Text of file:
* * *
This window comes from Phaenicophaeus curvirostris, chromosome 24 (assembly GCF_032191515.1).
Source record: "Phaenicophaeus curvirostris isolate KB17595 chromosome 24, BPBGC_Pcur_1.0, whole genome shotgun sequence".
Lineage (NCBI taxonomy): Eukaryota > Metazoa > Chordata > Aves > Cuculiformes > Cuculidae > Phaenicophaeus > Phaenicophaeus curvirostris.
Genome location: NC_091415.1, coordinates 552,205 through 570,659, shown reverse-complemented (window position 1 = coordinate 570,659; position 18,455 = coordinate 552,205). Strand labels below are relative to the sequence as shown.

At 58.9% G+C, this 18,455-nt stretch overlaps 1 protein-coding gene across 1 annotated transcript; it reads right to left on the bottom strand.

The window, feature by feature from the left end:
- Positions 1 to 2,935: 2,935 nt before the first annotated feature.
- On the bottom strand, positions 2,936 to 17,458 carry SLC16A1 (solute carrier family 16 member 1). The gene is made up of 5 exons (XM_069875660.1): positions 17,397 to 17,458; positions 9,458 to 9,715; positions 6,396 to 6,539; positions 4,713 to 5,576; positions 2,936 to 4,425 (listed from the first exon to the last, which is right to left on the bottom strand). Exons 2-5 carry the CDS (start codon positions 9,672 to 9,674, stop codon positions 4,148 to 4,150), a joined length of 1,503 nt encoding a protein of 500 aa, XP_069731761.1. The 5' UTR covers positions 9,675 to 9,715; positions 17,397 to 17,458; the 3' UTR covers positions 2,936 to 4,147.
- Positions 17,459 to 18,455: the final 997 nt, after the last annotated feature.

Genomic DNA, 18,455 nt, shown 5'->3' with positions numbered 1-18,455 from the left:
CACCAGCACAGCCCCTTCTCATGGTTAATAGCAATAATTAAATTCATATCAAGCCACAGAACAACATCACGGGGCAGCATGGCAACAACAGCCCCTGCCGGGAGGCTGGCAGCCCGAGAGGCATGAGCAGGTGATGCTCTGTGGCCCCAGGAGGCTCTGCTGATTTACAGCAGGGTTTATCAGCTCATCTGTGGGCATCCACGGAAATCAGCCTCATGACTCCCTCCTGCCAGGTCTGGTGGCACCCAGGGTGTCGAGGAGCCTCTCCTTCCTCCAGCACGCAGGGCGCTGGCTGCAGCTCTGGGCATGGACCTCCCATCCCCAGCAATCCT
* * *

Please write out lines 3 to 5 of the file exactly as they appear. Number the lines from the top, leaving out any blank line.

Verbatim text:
Lineage (NCBI taxonomy): Eukaryota > Metazoa > Chordata > Aves > Cuculiformes > Cuculidae > Phaenicophaeus > Phaenicophaeus curvirostris.
Genome location: NC_091415.1, coordinates 552,205 through 570,659, shown reverse-complemented (window position 1 = coordinate 570,659; position 18,455 = coordinate 552,205). Strand labels below are relative to the sequence as shown.

At 58.9% G+C, this 18,455-nt stretch overlaps 1 protein-coding gene across 1 annotated transcript; it reads right to left on the bottom strand.